Petrobras reaches $2.95bn settlement in US investor lawsuit

Petrobras reaches $2.95bn settlement in US investor lawsuit

03/01, 14:47 - Agreement ends class action over corruption scandal at Brazilian oil group

Brazil’s Petrobras says it has reached a $2.95bnsettlement to end a class-action lawsuit in the US in what is being touted as the biggest such agreement for a foreign issuer in the country. The settlement ends three years of intense litigation between the state-owned oil company and large investors led by the Universities Superannuation Scheme, the UK pension fund, over losses caused by a giant corruption scandal at Petrobras. Claims against Petrobras’ auditor, PricewaterhouseCoopers Auditores Independentes, are still pending. “In the agreement, Petrobras expressly denies liability. This reflects its status as a victim,” the company said in a statement.

The settlement of the class action lawsuit in the US District Court for the Southern District of New York since March 2015, promises to remove a major overhang from the corruption investigation over Petrobras’ shares, analysts said. First revealed in 2014, the investigation, known as Lava Jato or car wash, uncovered a bribery scheme in which politicians and former Petrobras directors received bribes in return for awarding billions of dollars in contracts to construction companies and others.

“This has been one of the most important overhangs for Petrobras especially for the extremely high uncertainty around the value of this potential liability,” JPMorgan analysts Rodolfo Angele and Felipe Dos Santos said in a note. “In our models, we [had] assumed a $5bn [payout] for the class action. We see this as good news for Petrobras.” Jeremy Lieberman, co-managing partner of law firm Pomerantz, which was the sole lead counsel for the class action, said the settlement would avoid further long-drawn out litigation and the risks posed by a trial.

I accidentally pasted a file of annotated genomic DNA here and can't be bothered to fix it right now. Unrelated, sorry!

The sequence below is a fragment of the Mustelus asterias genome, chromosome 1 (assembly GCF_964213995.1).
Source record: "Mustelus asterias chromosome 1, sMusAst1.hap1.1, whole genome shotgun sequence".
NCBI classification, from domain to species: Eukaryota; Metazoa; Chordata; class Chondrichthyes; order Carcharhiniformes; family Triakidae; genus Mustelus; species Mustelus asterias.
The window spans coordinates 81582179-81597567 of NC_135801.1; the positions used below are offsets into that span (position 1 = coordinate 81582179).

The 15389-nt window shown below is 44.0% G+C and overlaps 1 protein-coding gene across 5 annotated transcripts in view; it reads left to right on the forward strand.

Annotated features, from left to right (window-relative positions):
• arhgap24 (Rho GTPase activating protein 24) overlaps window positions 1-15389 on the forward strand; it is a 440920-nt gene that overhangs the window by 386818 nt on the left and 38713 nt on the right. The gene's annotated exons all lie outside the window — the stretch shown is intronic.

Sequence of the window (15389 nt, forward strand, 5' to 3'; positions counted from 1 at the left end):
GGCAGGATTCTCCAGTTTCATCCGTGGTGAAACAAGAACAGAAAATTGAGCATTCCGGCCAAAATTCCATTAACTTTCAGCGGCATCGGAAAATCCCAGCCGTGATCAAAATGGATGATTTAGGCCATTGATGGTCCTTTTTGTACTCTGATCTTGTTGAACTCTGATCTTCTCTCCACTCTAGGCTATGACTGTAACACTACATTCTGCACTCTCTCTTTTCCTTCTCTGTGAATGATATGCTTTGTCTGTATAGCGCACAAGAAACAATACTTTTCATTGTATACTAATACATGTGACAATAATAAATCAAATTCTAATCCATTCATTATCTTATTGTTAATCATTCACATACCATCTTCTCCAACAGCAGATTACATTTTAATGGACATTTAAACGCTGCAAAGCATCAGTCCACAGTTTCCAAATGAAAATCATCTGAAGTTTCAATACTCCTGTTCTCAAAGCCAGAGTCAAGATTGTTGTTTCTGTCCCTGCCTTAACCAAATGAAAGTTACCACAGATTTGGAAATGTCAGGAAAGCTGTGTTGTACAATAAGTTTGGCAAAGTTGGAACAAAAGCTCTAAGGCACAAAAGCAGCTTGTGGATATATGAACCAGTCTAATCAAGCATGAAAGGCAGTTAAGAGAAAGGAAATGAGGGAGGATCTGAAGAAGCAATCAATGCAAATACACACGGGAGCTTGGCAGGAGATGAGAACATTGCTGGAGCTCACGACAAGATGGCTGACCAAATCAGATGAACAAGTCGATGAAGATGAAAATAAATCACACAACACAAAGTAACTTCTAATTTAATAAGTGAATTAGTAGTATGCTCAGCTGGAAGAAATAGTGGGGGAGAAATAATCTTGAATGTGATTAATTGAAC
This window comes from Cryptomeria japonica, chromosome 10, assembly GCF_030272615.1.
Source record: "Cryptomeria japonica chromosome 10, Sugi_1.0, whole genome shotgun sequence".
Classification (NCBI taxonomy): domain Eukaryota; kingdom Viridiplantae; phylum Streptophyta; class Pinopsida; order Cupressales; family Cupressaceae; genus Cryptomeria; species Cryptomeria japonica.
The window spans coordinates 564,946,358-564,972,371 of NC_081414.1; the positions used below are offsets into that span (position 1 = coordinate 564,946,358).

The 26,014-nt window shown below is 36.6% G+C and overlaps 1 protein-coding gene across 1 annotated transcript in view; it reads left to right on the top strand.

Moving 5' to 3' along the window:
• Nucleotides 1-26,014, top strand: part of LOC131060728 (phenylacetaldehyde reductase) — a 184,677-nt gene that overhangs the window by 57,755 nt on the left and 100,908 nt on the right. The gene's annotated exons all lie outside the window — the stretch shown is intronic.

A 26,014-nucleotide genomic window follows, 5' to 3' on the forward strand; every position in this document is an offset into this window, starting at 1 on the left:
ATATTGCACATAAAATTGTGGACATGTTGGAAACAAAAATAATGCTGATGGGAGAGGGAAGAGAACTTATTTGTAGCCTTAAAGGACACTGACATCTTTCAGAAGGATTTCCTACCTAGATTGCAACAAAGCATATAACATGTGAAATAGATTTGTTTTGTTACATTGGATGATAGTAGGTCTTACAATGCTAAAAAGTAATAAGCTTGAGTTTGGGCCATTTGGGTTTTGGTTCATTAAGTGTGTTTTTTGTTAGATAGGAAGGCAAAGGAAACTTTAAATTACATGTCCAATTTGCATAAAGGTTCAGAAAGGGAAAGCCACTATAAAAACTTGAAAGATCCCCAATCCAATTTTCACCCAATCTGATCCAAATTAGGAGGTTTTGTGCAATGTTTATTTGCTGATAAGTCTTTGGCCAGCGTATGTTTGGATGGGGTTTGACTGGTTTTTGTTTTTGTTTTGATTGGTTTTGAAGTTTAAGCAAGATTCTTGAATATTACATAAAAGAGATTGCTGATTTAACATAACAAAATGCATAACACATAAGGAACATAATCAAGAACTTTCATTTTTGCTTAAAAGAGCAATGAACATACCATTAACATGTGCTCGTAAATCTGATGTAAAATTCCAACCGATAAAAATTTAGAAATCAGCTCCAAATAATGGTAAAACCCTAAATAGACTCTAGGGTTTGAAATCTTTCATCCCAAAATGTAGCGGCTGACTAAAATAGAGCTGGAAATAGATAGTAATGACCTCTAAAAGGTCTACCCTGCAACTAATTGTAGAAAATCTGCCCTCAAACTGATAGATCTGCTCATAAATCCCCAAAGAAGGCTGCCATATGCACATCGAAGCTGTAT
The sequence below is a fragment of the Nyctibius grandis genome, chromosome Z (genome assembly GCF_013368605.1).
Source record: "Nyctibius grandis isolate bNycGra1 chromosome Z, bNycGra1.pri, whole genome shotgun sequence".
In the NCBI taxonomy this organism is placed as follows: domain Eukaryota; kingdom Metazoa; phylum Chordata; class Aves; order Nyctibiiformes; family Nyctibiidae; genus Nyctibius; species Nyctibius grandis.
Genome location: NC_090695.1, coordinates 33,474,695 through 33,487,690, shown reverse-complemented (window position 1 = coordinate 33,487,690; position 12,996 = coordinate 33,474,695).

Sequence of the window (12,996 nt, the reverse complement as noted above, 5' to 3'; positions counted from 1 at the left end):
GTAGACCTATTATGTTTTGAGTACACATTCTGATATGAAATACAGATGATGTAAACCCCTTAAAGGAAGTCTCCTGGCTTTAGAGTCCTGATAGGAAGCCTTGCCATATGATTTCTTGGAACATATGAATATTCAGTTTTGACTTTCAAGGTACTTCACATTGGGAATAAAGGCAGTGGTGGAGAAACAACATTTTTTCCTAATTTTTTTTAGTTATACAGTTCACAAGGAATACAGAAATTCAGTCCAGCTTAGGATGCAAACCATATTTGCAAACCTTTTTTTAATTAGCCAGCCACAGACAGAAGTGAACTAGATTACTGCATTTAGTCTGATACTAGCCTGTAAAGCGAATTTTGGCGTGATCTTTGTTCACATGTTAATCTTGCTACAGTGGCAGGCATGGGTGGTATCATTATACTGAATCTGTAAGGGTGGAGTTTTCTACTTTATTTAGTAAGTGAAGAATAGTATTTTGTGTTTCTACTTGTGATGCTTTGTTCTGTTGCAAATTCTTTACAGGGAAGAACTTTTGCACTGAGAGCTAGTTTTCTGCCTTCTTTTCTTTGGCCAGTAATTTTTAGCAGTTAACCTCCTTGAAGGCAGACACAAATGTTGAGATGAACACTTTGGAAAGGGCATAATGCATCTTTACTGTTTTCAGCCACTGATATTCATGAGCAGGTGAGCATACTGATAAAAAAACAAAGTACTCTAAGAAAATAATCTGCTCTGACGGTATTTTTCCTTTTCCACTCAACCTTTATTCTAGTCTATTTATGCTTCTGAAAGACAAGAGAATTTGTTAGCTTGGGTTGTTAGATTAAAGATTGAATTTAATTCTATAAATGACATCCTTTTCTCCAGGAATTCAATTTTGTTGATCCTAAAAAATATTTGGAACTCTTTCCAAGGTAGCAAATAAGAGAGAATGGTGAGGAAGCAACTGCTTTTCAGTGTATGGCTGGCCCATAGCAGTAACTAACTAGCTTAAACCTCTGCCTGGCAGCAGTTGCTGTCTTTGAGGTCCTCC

The Petrobras case would also serve as an important reminder for foreign issuers of their obligations under US securities law, he said. Until the scandal was revealed, Petrobras had operated as a fiefdom for domestic political party operators looking for campaign funds with little regard to its status as a foreign-listed entity, analysts said. For companies looking to become “a global player, there is a different set of expectations”, Mr Lieberman said.

Petrobras has sought to rebuild its image after the scandal, taking as its chief executive officer Pedro Parente, the former head of multinational commodities trader Bunge in Brazil.

The settlement of the class-action lawsuit, which has to yet be ratified by a judge, would resolve all pending and prospective claims by holders of Petrobras securities in the US or securities which were listed for trading in the US, the company said.

The company has already settled other related lawsuits from investors that opted out of the class action.

Petrobras argues that the scandal was the work of some crooked directors acting alone and that it was a victim of their schemes. “As a victim of the scheme, Petrobras has already recovered R$1.48bn ($454m) in restitution in Brazil and will continue to pursue all available legal remedies from culpable companies and individuals,” the company said. The settlement for $2.95bn will be made in three instalments, the first two of $983m and the last of $984m.

The total amount of the settlement would be recognised in the company’s fourth-quarter accounts for 2017.

With additional reporting by Andres Schipani in São Paulo

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